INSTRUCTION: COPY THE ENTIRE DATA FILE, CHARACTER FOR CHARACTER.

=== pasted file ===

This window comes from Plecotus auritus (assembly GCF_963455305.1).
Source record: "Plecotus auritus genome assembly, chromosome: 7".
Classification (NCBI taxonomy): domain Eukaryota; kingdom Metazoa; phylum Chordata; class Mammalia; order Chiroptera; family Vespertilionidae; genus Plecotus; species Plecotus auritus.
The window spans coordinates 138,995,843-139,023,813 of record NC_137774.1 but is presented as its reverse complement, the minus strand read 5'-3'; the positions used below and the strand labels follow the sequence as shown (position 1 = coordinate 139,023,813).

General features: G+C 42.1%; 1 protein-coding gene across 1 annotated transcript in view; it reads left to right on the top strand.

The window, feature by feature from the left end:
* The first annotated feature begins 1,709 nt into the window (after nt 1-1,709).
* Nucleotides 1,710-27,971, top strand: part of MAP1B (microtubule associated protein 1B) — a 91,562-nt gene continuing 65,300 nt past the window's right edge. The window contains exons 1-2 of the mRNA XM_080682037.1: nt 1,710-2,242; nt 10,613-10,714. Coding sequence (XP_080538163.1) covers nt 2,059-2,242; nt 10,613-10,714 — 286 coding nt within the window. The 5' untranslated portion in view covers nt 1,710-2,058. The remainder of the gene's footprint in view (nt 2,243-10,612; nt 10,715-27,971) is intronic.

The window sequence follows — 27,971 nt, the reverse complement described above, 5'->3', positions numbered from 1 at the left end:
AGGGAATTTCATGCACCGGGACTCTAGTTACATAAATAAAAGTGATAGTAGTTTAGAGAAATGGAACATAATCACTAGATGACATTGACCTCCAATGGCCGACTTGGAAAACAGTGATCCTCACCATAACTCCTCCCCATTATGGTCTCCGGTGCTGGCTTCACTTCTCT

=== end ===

This window comes from Plecotus auritus (assembly GCF_963455305.1).
Source record: "Plecotus auritus genome assembly, chromosome: 7".
Classification (NCBI taxonomy): domain Eukaryota; kingdom Metazoa; phylum Chordata; class Mammalia; order Chiroptera; family Vespertilionidae; genus Plecotus; species Plecotus auritus.
The window spans coordinates 138,995,843-139,023,813 of record NC_137774.1 but is presented as its reverse complement, the minus strand read 5'-3'; the positions used below and the strand labels follow the sequence as shown (position 1 = coordinate 139,023,813).

General features: G+C 42.1%; 1 protein-coding gene across 1 annotated transcript in view; it reads left to right on the top strand.

The window, feature by feature from the left end:
* The first annotated feature begins 1,709 nt into the window (after nt 1-1,709).
* Nucleotides 1,710-27,971, top strand: part of MAP1B (microtubule associated protein 1B) — a 91,562-nt gene continuing 65,300 nt past the window's right edge. The window contains exons 1-2 of the mRNA XM_080682037.1: nt 1,710-2,242; nt 10,613-10,714. Coding sequence (XP_080538163.1) covers nt 2,059-2,242; nt 10,613-10,714 — 286 coding nt within the window. The 5' untranslated portion in view covers nt 1,710-2,058. The remainder of the gene's footprint in view (nt 2,243-10,612; nt 10,715-27,971) is intronic.

The window sequence follows — 27,971 nt, the reverse complement described above, 5'->3', positions numbered from 1 at the left end:
AGGGAATTTCATGCACCGGGACTCTAGTTACATAAATAAAAGTGATAGTAGTTTAGAGAAATGGAACATAATCACTAGATGACATTGACCTCCAATGGCCGACTTGGAAAACAGTGATCCTCACCATAACTCCTCCCCATTATGGTCTCCGGTGCTGGCTTCACTTCTCT